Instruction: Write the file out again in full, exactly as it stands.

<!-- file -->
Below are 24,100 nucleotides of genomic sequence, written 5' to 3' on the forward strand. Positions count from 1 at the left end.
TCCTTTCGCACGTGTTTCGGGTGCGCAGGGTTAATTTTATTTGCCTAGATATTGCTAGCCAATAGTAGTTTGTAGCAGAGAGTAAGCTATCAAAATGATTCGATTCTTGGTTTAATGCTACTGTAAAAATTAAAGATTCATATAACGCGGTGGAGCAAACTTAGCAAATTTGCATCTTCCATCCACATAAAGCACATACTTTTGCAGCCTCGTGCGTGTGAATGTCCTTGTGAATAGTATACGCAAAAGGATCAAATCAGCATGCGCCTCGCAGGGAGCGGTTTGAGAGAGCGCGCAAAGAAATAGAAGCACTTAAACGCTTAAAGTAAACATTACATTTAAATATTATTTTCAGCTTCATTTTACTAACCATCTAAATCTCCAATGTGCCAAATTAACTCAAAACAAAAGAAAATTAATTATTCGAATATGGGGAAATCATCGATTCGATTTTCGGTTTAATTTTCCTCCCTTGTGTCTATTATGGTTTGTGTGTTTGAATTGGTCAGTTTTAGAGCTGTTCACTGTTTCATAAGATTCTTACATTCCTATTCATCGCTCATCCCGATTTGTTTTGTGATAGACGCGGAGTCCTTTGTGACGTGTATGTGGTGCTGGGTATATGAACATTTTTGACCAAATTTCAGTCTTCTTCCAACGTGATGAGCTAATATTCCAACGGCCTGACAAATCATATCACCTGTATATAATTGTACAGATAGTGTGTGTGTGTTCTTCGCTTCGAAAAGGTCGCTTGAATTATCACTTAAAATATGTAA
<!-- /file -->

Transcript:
Below are 24,100 nucleotides of genomic sequence, written 5' to 3' on the forward strand. Positions count from 1 at the left end.
TCCTTTCGCACGTGTTTCGGGTGCGCAGGGTTAATTTTATTTGCCTAGATATTGCTAGCCAATAGTAGTTTGTAGCAGAGAGTAAGCTATCAAAATGATTCGATTCTTGGTTTAATGCTACTGTAAAAATTAAAGATTCATATAACGCGGTGGAGCAAACTTAGCAAATTTGCATCTTCCATCCACATAAAGCACATACTTTTGCAGCCTCGTGCGTGTGAATGTCCTTGTGAATAGTATACGCAAAAGGATCAAATCAGCATGCGCCTCGCAGGGAGCGGTTTGAGAGAGCGCGCAAAGAAATAGAAGCACTTAAACGCTTAAAGTAAACATTACATTTAAATATTATTTTCAGCTTCATTTTACTAACCATCTAAATCTCCAATGTGCCAAATTAACTCAAAACAAAAGAAAATTAATTATTCGAATATGGGGAAATCATCGATTCGATTTTCGGTTTAATTTTCCTCCCTTGTGTCTATTATGGTTTGTGTGTTTGAATTGGTCAGTTTTAGAGCTGTTCACTGTTTCATAAGATTCTTACATTCCTATTCATCGCTCATCCCGATTTGTTTTGTGATAGACGCGGAGTCCTTTGTGACGTGTATGTGGTGCTGGGTATATGAACATTTTTGACCAAATTTCAGTCTTCTTCCAACGTGATGAGCTAATATTCCAACGGCCTGACAAATCATATCACCTGTATATAATTGTACAGATAGTGTGTGTGTGTTCTTCGCTTCGAAAAGGTCGCTTGAATTATCACTTAAAATATGTAA